The Marionette's Song

Writers play a strange game with themselves sometimes. We sit at our desks and in one way or another ask the question, “What shall I feel today?” After all, to write about love, you must first feel love; to write about fear, you must feel fear. So too anger, frustration, shyness, curiosity, or vanity. First you feel it, then you write it. Sometimes we ask this question by wondering what our characters are feeling, and sometimes we ask this question by wondering what is going to happen in a given scene, and sometimes we ask it simply by wondering what we will write about that day. However we ask it, the answer is always a feeling. That is what we are here to communicate: the felt knowledge of life. To forget this is to forget why we are writing.

At our desk, we choose what it is we will feel and what it is we will share. Sometimes at our desk we forget to ask what a scene or character or essay should feel like. As soon as we forget this, there are no right answers. We are lost in a forest of words and ideas without meaning.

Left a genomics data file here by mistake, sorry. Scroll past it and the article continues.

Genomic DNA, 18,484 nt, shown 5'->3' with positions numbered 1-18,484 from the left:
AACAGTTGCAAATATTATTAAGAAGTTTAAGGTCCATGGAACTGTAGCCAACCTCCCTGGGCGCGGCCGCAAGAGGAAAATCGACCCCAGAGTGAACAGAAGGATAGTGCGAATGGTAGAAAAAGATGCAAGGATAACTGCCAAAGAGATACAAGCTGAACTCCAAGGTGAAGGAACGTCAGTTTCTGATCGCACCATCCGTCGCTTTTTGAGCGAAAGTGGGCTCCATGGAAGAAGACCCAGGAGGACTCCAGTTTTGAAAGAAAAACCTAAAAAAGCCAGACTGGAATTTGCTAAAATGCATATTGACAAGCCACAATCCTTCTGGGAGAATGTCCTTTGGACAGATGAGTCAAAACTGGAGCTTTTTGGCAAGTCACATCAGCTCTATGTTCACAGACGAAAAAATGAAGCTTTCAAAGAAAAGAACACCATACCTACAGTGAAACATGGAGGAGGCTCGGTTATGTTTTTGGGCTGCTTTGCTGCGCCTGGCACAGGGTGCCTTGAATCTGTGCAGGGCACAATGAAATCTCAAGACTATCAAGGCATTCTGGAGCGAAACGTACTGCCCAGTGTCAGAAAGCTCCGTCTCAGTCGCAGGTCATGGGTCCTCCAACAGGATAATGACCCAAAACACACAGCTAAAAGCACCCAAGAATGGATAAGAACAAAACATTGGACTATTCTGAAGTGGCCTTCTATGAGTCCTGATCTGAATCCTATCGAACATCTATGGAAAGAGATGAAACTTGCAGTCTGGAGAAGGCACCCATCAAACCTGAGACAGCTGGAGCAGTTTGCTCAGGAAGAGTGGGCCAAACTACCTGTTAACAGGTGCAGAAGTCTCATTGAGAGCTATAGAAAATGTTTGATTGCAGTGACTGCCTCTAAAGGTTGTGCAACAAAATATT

Until we remember – and there we are again, and we finish our day’s work, and get up from the desk feeling like ourselves. Then we wander out into the world and we begin to play the strange game. We say, “There’s too much violence in the world; I must feel bad.” Or, “My boyfriend hasn’t called in two days; I must feel unlovable.” Now the world tells us how to feel. Now the world is the author of our lives, and we are its marionette characters.

So it often seems to me, I have to admit, but as any good fiction writer knows, the characters are there to tell you what will happen next, not the other way around. I can be no different. I don’t know what will happen from one moment to the next, but I know how I want to feel. The moment I remember this, I remember who I am, and the strings are cut, and I will do my dance only when it feels right.

9781935961994-Perfect_CS.inddWrite Within Yourself: An Author's Companion. "A book to keep nearby whenever your writer's spirit needs feeding." Deb Caletti.

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